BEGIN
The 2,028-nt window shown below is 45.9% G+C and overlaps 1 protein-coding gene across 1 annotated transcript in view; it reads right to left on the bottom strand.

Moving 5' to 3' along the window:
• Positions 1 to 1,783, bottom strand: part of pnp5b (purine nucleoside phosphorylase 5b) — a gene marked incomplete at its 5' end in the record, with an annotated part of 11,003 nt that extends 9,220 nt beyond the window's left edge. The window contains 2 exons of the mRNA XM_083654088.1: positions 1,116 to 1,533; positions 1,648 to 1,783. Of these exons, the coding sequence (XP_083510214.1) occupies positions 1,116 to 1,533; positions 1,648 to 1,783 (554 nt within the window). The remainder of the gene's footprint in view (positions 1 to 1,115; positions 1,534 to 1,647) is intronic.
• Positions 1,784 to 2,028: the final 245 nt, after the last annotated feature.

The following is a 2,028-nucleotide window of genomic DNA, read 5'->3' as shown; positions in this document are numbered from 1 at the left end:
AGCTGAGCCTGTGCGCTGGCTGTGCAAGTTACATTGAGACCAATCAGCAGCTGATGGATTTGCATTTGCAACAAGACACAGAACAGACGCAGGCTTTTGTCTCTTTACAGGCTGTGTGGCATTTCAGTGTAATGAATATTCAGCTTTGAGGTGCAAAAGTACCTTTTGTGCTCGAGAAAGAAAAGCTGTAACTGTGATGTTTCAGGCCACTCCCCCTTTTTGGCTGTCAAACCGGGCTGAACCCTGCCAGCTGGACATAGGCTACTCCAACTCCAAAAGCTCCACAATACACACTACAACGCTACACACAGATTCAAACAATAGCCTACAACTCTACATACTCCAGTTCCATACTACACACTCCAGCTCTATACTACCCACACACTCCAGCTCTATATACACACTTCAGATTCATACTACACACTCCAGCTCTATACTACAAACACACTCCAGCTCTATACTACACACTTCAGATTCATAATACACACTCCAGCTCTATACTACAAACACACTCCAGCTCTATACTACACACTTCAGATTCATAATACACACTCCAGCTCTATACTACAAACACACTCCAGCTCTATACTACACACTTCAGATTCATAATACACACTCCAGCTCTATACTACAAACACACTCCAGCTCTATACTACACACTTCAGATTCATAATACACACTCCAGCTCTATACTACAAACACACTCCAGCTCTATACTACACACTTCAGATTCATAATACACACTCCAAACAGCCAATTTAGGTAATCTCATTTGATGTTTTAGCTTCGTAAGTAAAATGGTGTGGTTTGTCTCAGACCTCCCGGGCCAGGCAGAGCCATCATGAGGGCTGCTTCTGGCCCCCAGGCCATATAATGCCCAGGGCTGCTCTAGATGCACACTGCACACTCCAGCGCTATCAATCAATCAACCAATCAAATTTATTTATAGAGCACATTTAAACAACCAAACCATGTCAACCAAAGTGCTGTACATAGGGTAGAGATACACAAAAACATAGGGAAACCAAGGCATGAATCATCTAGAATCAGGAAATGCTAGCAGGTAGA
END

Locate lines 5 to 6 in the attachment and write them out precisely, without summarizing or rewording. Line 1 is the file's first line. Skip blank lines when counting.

The following is a 2,028-nucleotide window of genomic DNA, read 5'->3' as shown; positions in this document are numbered from 1 at the left end:
AGCTGAGCCTGTGCGCTGGCTGTGCAAGTTACATTGAGACCAATCAGCAGCTGATGGATTTGCATTTGCAACAAGACACAGAACAGACGCAGGCTTTTGTCTCTTTACAGGCTGTGTGGCATTTCAGTGTAATGAATATTCAGCTTTGAGGTGCAAAAGTACCTTTTGTGCTCGAGAAAGAAAAGCTGTAACTGTGATGTTTCAGGCCACTCCCCCTTTTTGGCTGTCAAACCGGGCTGAACCCTGCCAGCTGGACATAGGCTACTCCAACTCCAAAAGCTCCACAATACACACTACAACGCTACACACAGATTCAAACAATAGCCTACAACTCTACATACTCCAGTTCCATACTACACACTCCAGCTCTATACTACCCACACACTCCAGCTCTATATACACACTTCAGATTCATACTACACACTCCAGCTCTATACTACAAACACACTCCAGCTCTATACTACACACTTCAGATTCATAATACACACTCCAGCTCTATACTACAAACACACTCCAGCTCTATACTACACACTTCAGATTCATAATACACACTCCAGCTCTATACTACAAACACACTCCAGCTCTATACTACACACTTCAGATTCATAATACACACTCCAGCTCTATACTACAAACACACTCCAGCTCTATACTACACACTTCAGATTCATAATACACACTCCAGCTCTATACTACAAACACACTCCAGCTCTATACTACACACTTCAGATTCATAATACACACTCCAAACAGCCAATTTAGGTAATCTCATTTGATGTTTTAGCTTCGTAAGTAAAATGGTGTGGTTTGTCTCAGACCTCCCGGGCCAGGCAGAGCCATCATGAGGGCTGCTTCTGGCCCCCAGGCCATATAATGCCCAGGGCTGCTCTAGATGCACACTGCACACTCCAGCGCTATCAATCAATCAACCAATCAAATTTATTTATAGAGCACATTTAAACAACCAAACCATGTCAACCAAAGTGCTGTACATAGGGTAGAGATACACAAAAACATAGGGAAACCAAGGCATGAATCATCTAGAATCAGGAAATGCTAGCAGGTAGA